The need for a complete transformation of the global energy system away from fossil fuels to renewables is critical to avert increasingly dangerous climate change impacts. The technology exists but time is not on our side.
Access to reliable weather, water and climate information and services will be increasingly important to strengthen the resilience of energy infrastructure and support the energy transition.
These were the underlying message from the World Meteorological Organization at Energy Day at the UN climate change negotiations, COP27, on 15 November.
"Greenhouse gas concentrations are at record levels,” said WMO Deputy Secretary-General Dr Elena Manaenkova. “Unless there are immediate and deep emissions reductions across all sector, limiting global warming to 1.5°C will be beyond reach.”
“Options are available now in every sector that can at least halve emissions by 2030," Dr Manaenkova said at an event at the UN Framework Convention on Climate Change pavilion with the Global Energy Interconnection Development and Cooperation Organization (GEIDCO).
WMO’s recent report on the State of Climate Services 2022 on Energy showed how Energy is at the very heart of our response to the 2030 Agenda for Sustainable Development and the Paris Agreement on climate change.
Given that the energy sector contributes around three quarters of global greenhouse gas emissions, rapid decarbonization to achieve Net zero by 2050 is vital. As governments and utilities switch to solar, hydropower and wind, they need to ensure security of supply, including in the event of extreme weather events.
A side-event at the Science for Climate Action pavilion co-hosted by WMO presented some of the main conclusions of the State of Climate Services 2022 report on Energy.
Robust climate-science based tools are fundamental to advise energy planners and policy makers.
Expanding energy systems are increasingly exposed to the hazards of weather and climate. It is therefore critical to assess at local level what both past and future climate scenarios reveal about observed and expected changes in local climate patterns and more frequent extreme weather events.
Climate change puts energy security at risk: Climate change is directly affecting fuel supply, energy production, physical resilience of energy infrastructure, and energy demand.
In 2020, 87% of electricity generated globally, including nuclear, thermal and hydropower, directly depended on water availability. Hydropower resources typically suffer in hot and dry conditions, but so do nuclear and fossil fuel power plants.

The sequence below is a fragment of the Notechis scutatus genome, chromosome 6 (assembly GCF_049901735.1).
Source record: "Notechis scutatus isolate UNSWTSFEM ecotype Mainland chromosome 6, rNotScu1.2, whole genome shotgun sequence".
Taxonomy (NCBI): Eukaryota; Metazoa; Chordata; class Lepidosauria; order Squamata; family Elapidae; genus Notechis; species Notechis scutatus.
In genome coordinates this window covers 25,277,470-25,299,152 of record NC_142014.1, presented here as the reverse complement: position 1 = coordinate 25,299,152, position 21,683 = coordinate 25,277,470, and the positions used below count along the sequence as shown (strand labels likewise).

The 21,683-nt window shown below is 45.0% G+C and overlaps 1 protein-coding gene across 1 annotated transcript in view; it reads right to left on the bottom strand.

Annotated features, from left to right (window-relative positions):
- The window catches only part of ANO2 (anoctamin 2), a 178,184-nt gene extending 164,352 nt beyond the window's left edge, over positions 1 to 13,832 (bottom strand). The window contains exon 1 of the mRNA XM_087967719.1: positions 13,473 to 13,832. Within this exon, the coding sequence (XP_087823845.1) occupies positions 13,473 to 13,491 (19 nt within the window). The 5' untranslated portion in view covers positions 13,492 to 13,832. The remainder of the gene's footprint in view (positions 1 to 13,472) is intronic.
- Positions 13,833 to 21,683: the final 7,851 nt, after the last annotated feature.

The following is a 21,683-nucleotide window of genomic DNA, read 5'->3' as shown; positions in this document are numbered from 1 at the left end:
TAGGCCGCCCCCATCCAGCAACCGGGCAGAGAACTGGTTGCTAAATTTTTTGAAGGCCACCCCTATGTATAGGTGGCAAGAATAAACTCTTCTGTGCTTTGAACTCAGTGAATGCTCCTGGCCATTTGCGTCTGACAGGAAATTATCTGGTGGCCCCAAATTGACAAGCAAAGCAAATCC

Such climate-driven events have an impact on generation potential and efficiency, the physical resilience of transmission and distribution networks, and demand patterns. In many countries, extreme weather like heatwaves and cold waves, wildfires, cyclones and floods are the dominant cause of large-scale outages. These result in large economic losses for all stakeholders and costs are expected to increase if we do not invest in adaptation measures and build resilience.
Climate action plans must prioritize energy:
Despite these risks, just 40% of climate action plans submitted by governments to the United Nations Framework Convention on Climate Change (UNFCCC) prioritize adaptation in the energy sector, and investment is correspondingly low.
Current pledges by countries fall well short of what is needed to meet the objectives set by the Paris Agreement – limiting global warming to well below 2 °C – leaving a 70% gap in the amount of emissions reductions needed by 2030.
Renewable energy pledges represent less than half of what is needed to keep the 2 °C goal alive.
The world is set to fall short of achieving the goal of universal access to affordable, reliable, sustainable and modern energy by 2030, as set out in SDG 7, by a wide margin.
Renewable energy systems are weather and climate dependent, so the transition to clean energy calls for improved climate information and services to ensure energy security and achieving Net Zero.